• Sexually transmitted infections (STIs) are a significant health problem in the U.S., with nearly 20 million new cases every year. STIs pose a threat to immediate and long-term health and well-being. In addition to increasing a person’s risk for acquiring and transmitting HIV infection, STIs can lead to severe reproductive health complications. STIs lead to nearly $16 billion in annual health care costs.
  • Of every 100 people infected with hepatitis C, about 75 to 85 will become chronically infected. This can lead to serious health problems such as liver disease, liver failure and liver cancer.

Priority Targets - Highlights

Chart showing the rate of syphilis infections is increasing 

Syphilis incidence. This chart shows the rate of syphilis infections is increasing.
Syphilis incidence (rate per 100,000)
Year 2014 2015 2016 2017 2018 2019
Rate 10.4 14.1 14.6 13.5
2020 Target 11.1 11.1 11.1 11.1 11.1

Data source: Orpheus

Chart showing the rate of gonorrhea infections is increasing 

Gonorrhea incidence. This chart shows the rate of gonorrhea infections is increasing.
Gonorrhea incidence (rate per 100,000)
Year 2014 2015 2016 2017 2018 2019
Rate 57.9 80.7 106.3 121.3
2020 Target 72 72 72 72 72

Data source: Orpheus

Chart showing viral suppression among people with HIV is increasing 

HIV viral suppression. This chart shows viral suppression among people with HIV is increasing.
HIV viral suppression (percentage of people with HIV with supressed viral load)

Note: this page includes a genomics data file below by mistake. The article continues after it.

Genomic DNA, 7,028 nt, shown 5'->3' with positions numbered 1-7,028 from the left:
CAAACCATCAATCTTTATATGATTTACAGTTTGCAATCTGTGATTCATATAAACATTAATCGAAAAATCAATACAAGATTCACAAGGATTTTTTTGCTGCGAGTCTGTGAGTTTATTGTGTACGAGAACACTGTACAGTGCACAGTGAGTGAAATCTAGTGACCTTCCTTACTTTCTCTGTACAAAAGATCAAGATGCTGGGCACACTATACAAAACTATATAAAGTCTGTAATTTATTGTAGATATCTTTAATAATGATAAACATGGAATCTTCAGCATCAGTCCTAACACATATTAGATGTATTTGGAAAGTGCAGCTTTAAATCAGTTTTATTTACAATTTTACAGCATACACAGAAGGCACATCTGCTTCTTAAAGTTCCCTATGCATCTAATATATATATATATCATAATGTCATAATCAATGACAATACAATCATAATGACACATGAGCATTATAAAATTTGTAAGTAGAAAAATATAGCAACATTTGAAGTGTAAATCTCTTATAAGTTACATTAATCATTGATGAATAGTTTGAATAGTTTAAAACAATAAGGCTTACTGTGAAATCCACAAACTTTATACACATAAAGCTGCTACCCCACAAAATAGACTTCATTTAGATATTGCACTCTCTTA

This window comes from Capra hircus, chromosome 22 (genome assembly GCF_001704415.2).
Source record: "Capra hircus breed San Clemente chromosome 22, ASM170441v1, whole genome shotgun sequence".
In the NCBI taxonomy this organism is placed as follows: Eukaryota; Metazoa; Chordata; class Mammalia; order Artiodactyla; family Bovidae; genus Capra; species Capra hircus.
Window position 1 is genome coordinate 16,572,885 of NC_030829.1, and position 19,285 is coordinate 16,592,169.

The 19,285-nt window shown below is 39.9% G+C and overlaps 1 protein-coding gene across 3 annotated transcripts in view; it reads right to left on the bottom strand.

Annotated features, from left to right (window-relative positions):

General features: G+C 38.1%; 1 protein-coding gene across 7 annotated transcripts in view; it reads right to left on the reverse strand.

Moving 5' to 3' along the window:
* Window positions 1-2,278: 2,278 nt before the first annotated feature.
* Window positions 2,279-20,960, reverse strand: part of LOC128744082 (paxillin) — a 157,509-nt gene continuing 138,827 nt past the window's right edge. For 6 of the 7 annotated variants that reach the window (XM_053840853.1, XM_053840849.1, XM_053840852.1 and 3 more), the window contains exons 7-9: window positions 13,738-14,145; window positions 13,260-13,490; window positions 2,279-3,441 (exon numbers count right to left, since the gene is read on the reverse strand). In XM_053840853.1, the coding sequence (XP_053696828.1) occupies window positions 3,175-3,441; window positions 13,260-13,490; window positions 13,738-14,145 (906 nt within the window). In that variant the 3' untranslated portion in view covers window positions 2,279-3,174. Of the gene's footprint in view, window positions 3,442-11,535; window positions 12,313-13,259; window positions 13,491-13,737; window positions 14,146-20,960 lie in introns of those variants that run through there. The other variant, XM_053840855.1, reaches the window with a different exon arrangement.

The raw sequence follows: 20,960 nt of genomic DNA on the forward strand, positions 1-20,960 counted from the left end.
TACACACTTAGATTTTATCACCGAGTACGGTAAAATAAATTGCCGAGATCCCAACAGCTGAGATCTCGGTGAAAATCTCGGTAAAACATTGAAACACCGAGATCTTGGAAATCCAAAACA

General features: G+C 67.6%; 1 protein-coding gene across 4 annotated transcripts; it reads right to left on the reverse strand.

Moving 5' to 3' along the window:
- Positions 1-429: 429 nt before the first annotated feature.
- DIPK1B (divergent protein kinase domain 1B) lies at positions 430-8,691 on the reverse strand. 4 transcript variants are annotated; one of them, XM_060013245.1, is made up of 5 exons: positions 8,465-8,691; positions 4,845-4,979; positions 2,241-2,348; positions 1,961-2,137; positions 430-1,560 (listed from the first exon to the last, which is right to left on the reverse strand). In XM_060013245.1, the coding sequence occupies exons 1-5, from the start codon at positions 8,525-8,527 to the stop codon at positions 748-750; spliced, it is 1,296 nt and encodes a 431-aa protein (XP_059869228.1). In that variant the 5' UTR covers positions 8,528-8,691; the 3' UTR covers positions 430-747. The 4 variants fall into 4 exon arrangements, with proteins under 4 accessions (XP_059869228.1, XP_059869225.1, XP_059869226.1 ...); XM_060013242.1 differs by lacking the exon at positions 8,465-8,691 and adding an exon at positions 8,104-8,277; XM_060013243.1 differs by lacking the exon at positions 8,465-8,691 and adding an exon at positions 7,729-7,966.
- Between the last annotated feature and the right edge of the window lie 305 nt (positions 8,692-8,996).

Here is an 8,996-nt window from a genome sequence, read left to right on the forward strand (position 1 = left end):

Year 2013 2014 2015 2016 2017 2018 2019
Percentage 71% 74% 76% 75%
2020 Target 90% 90% 90% 90% 90%

Data source: Orpheus

Chart showing the rate of new HIV infections is decreasing 

HIV indicence. This chart shows the rate of new HIV infections is decreasing.
HIV incidence (rate per 100,000)
Year 2009 2010 2011 2012 2013 2014 2015 2016 2017 2018 2019
Rate 6.6 6.4 6.2 6.9 5.8 6.0 5.3 5.4 4.8
2020 Target 4.5 4.5 4.5  4.5 4.5 

Data source: Orpheus

Chart showing the rate of tuberculosis is decreasing 

Tuberculosis incidence. This chart shows the rate of tuberculosis is decreasing.
Tuberculosis incidence (rate per 100,000)
Year 2014 2015 2016 2017 2018 2019
Rate 1.9 1.9 1.7 1.7
2020 Target 1.4 1.4 1.4 1.4 1.4

Data source: Orpheus

Chart showing the rate of e-coli is holding steady 

E. coli infection. This chart shows the rate of e-coli is holding steady.
E. coli infection (rate of Shiga toxin-producing Escherichia O157 per 100,000)
Year 2014 2015 2016 2017 2018 2019
Rate 2.3 2.4 2.3 2.1
2020 Target 0.6 0.6 0.6 0.6 0.6

Data source: National Healthcare Safety Network

Chart showing C. difficile infections are increasing. 

C-difficile infections. This chart shows C. difficile infections are increasing.
C. difficile infections (SIR)
Year 2012 2013 2014 2015 2016 2017 2018 2019
Standardized Infection Ration 0.68 0.76 0.73 0.88 0.94 0.83
2020 Target 0.57 0.57 0.57 0.57 0.57

Data source: Orpheus